Michael Scoggins, ‘The Dancers (after Matisse)’, 2011, Phillips
Save
Save
View
View in room
Share
Share

The Dancers (after Matisse), 2011

Marker and prismacolor on paper
55 9/10 × 67 2/5 in
141.9 × 171.1 cm
Bidding closed
About the work
Provenance
P
Phillips
Medium
Drawing, Collage or other Work on Paper
Signature
Signed "Michael S." lower right; further signed, titled, inscribed and dated ""The Dancers" After Henri Matisse 1910 The Hermitage, St. …
Michael Scoggins
American, b. 1973
Follow

“The work I make is always political,” says Michael Scoggins, who lampoons American and art-world politics and provincialism in trenchant, disarming schoolboy-style doodles and writings. He began, as he describes, as “a painters’ painter,” invested in the materials and processes of his medium and convinced that paintings should speak for themselves. Ultimately feeling blocked by this early work, he revisited his adult and childhood notebooks and hit upon the approach he has been following ever since. On large-scale sheets of paper that he cuts, creases, crumples, and rules with lines to look exactly like notebook pages, he sketches, makes notes, and writes essays in a naïve, childlike hand. Scoggins presents each piece as if it is an assignment, dutifully writing his name, “Michael S.,” and the date next to drawings of superheroes, dead presidents, and phrases like, “Pinko, Commie, Art.”

Michael Scoggins, ‘The Dancers (after Matisse)’, 2011, Phillips
Save
Save
View
View in room
Share
Share
About the work
Provenance
P
Phillips
Medium
Drawing, Collage or other Work on Paper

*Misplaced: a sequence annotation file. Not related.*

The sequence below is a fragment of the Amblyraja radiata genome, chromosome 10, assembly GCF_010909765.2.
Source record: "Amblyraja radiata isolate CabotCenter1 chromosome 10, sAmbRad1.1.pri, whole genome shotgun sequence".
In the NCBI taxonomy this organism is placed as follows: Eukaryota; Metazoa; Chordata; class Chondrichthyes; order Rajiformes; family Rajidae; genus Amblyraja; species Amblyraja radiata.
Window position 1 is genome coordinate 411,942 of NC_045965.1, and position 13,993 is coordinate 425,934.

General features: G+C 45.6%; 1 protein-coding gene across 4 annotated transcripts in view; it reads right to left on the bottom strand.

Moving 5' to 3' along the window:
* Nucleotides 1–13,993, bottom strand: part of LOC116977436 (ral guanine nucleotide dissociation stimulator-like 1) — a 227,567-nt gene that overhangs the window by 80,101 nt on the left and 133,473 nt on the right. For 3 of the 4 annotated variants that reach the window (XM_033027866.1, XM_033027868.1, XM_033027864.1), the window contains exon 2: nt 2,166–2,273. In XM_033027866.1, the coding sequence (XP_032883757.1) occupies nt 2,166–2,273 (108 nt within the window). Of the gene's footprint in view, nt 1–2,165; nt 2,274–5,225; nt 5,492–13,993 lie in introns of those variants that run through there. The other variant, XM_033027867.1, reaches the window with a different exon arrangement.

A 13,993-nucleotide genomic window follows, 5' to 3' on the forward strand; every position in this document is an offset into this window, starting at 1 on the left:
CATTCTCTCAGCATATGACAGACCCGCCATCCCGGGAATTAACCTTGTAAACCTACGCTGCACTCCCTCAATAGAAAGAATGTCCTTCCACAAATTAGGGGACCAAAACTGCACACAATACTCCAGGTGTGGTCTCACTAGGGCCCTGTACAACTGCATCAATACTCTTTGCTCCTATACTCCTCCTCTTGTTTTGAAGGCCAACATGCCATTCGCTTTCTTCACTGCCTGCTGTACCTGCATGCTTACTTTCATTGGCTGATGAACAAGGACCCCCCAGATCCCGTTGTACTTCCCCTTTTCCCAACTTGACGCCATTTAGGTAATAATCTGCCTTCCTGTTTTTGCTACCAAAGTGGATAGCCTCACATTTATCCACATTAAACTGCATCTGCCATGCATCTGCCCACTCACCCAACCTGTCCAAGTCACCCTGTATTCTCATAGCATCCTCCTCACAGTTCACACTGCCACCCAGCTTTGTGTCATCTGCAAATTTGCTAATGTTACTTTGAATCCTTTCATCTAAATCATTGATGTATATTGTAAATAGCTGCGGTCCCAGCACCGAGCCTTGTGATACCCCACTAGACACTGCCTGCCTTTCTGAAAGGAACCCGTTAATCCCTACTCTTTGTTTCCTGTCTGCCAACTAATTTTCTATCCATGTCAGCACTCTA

Signature
Signed "Michael S." lower right; further signed, titled, inscribed and dated ""The Dancers" After Henri Matisse 1910 The Hermitage, St. …
Michael Scoggins
American, b. 1973
Follow

“The work I make is always political,” says Michael Scoggins, who lampoons American and art-world politics and provincialism in trenchant, disarming schoolboy-style doodles and writings. He began, as he describes, as “a painters’ painter,” invested in the materials and processes of his medium and convinced that paintings should speak for themselves. Ultimately feeling blocked by this early work, he revisited his adult and childhood notebooks and hit upon the approach he has been following ever since. On large-scale sheets of paper that he cuts, creases, crumples, and rules with lines to look exactly like notebook pages, he sketches, makes notes, and writes essays in a naïve, childlike hand. Scoggins presents each piece as if it is an assignment, dutifully writing his name, “Michael S.,” and the date next to drawings of superheroes, dead presidents, and phrases like, “Pinko, Commie, Art.”

The Dancers (after Matisse), 2011

Marker and prismacolor on paper
55 9/10 × 67 2/5 in
141.9 × 171.1 cm
Bidding closed
Other works by Michael Scoggins